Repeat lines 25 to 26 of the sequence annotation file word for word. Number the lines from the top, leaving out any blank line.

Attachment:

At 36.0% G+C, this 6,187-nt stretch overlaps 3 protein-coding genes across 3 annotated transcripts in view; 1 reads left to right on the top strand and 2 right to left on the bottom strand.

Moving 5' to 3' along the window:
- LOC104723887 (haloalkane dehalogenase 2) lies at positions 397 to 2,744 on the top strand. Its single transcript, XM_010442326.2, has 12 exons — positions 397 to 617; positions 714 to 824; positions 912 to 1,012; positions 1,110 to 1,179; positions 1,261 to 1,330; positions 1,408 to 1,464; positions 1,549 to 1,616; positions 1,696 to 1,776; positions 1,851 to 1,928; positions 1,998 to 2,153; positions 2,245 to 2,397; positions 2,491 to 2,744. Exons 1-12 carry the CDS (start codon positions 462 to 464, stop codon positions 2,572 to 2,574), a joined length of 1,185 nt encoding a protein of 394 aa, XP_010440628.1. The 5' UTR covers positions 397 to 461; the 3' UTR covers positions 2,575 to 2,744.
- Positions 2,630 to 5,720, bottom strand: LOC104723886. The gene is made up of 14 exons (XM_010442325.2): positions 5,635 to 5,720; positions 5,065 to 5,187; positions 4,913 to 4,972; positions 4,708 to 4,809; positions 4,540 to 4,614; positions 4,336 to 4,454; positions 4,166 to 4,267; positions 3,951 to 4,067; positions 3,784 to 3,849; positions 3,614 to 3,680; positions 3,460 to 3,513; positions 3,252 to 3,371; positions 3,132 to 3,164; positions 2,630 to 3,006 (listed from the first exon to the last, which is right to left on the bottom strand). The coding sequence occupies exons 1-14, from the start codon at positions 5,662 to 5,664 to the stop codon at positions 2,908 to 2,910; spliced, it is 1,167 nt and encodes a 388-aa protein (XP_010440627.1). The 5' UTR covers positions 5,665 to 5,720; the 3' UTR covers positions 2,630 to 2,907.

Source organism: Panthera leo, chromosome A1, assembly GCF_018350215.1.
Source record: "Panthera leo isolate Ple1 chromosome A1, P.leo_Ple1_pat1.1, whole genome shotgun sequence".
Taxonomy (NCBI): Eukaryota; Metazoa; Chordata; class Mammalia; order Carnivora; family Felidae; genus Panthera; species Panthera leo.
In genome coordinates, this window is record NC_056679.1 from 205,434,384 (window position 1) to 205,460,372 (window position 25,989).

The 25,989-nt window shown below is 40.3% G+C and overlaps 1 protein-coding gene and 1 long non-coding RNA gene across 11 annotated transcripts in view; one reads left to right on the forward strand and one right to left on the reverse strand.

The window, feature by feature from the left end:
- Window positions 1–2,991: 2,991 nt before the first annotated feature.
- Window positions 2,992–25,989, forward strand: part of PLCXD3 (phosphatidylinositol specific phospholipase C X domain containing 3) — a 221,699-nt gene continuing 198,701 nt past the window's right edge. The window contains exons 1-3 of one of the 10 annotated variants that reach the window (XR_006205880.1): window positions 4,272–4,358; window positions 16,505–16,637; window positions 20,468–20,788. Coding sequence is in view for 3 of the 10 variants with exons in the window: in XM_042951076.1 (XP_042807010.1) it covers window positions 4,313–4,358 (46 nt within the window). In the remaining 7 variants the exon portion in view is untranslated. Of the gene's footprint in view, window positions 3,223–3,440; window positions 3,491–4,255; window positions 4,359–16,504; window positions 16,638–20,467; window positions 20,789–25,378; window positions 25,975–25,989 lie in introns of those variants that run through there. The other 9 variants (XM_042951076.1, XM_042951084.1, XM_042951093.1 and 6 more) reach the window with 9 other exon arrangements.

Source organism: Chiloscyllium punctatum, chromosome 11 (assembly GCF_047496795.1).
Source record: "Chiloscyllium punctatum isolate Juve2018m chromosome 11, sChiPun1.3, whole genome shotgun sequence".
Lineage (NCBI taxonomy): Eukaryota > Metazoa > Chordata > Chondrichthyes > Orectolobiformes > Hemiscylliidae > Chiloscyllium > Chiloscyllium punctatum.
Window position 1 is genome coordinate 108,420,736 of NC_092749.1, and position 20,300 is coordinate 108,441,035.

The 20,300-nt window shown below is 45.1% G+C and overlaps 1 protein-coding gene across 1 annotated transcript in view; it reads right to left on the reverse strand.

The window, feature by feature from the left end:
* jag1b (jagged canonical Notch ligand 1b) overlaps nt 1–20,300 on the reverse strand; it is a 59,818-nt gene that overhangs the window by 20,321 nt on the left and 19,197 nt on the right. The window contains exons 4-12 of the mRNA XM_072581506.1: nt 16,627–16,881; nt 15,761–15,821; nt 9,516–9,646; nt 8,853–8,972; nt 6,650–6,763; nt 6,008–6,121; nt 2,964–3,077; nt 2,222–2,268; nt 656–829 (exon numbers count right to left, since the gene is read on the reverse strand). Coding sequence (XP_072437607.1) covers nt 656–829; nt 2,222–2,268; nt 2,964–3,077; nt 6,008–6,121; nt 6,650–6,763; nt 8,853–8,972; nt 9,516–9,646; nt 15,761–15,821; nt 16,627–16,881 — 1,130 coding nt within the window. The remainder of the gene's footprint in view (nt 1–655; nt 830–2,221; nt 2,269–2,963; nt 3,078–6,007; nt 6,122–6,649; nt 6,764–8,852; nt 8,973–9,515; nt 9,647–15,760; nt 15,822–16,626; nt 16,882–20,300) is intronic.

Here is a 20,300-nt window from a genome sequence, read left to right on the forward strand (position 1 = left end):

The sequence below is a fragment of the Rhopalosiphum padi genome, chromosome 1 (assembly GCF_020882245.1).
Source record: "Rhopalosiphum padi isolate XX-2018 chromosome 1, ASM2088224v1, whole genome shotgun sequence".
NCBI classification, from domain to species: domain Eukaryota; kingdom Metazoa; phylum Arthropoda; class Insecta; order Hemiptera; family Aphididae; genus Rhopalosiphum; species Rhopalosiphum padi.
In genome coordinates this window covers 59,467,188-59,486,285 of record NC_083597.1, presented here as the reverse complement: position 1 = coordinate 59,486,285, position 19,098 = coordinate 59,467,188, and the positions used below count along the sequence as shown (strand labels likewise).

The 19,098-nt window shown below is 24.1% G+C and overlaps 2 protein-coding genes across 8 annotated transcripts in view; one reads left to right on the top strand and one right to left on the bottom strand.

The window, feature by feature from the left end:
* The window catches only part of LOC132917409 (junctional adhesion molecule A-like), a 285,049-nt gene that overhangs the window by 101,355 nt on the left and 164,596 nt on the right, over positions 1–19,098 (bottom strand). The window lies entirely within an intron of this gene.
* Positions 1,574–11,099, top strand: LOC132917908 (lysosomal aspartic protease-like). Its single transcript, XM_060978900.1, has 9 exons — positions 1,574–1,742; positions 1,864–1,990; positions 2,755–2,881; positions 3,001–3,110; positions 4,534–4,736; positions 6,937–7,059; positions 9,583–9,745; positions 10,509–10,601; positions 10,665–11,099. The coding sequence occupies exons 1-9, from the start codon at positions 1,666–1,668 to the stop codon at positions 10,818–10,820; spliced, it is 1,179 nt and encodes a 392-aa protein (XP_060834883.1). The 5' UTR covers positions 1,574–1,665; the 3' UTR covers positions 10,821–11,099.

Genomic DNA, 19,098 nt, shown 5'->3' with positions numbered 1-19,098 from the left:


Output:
The 19,098-nt window shown below is 24.1% G+C and overlaps 2 protein-coding genes across 8 annotated transcripts in view; one reads left to right on the top strand and one right to left on the bottom strand.

The window, feature by feature from the left end: